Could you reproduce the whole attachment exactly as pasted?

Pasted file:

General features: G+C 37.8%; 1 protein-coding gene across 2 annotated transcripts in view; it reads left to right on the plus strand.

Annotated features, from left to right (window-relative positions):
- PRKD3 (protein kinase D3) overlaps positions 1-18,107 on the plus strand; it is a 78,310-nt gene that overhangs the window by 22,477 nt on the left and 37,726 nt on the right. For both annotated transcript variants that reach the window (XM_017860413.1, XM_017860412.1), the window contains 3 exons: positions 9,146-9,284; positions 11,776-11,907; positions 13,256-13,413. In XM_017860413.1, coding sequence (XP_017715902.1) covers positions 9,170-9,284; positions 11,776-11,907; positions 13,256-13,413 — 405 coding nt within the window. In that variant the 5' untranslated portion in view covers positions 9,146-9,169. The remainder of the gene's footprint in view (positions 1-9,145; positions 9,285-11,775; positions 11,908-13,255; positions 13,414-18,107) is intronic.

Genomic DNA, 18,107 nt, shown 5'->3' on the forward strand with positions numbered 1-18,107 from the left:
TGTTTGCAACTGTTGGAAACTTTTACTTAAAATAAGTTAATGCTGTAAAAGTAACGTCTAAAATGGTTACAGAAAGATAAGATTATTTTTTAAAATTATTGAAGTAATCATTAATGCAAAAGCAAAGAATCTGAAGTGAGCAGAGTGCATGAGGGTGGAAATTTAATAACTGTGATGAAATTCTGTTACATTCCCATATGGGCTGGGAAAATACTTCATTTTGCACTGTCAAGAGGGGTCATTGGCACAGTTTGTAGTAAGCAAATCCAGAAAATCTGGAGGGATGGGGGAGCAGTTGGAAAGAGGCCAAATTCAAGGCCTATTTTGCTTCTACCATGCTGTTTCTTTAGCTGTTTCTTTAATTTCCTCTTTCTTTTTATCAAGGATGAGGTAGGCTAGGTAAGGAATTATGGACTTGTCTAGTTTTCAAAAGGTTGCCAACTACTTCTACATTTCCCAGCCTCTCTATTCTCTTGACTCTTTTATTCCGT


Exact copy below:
General features: G+C 37.8%; 1 protein-coding gene across 2 annotated transcripts in view; it reads left to right on the plus strand.

Annotated features, from left to right (window-relative positions):
- PRKD3 (protein kinase D3) overlaps positions 1-18,107 on the plus strand; it is a 78,310-nt gene that overhangs the window by 22,477 nt on the left and 37,726 nt on the right. For both annotated transcript variants that reach the window (XM_017860413.1, XM_017860412.1), the window contains 3 exons: positions 9,146-9,284; positions 11,776-11,907; positions 13,256-13,413. In XM_017860413.1, coding sequence (XP_017715902.1) covers positions 9,170-9,284; positions 11,776-11,907; positions 13,256-13,413 — 405 coding nt within the window. In that variant the 5' untranslated portion in view covers positions 9,146-9,169. The remainder of the gene's footprint in view (positions 1-9,145; positions 9,285-11,775; positions 11,908-13,255; positions 13,414-18,107) is intronic.

Genomic DNA, 18,107 nt, shown 5'->3' on the forward strand with positions numbered 1-18,107 from the left:
TGTTTGCAACTGTTGGAAACTTTTACTTAAAATAAGTTAATGCTGTAAAAGTAACGTCTAAAATGGTTACAGAAAGATAAGATTATTTTTTAAAATTATTGAAGTAATCATTAATGCAAAAGCAAAGAATCTGAAGTGAGCAGAGTGCATGAGGGTGGAAATTTAATAACTGTGATGAAATTCTGTTACATTCCCATATGGGCTGGGAAAATACTTCATTTTGCACTGTCAAGAGGGGTCATTGGCACAGTTTGTAGTAAGCAAATCCAGAAAATCTGGAGGGATGGGGGAGCAGTTGGAAAGAGGCCAAATTCAAGGCCTATTTTGCTTCTACCATGCTGTTTCTTTAGCTGTTTCTTTAATTTCCTCTTTCTTTTTATCAAGGATGAGGTAGGCTAGGTAAGGAATTATGGACTTGTCTAGTTTTCAAAAGGTTGCCAACTACTTCTACATTTCCCAGCCTCTCTATTCTCTTGACTCTTTTATTCCGT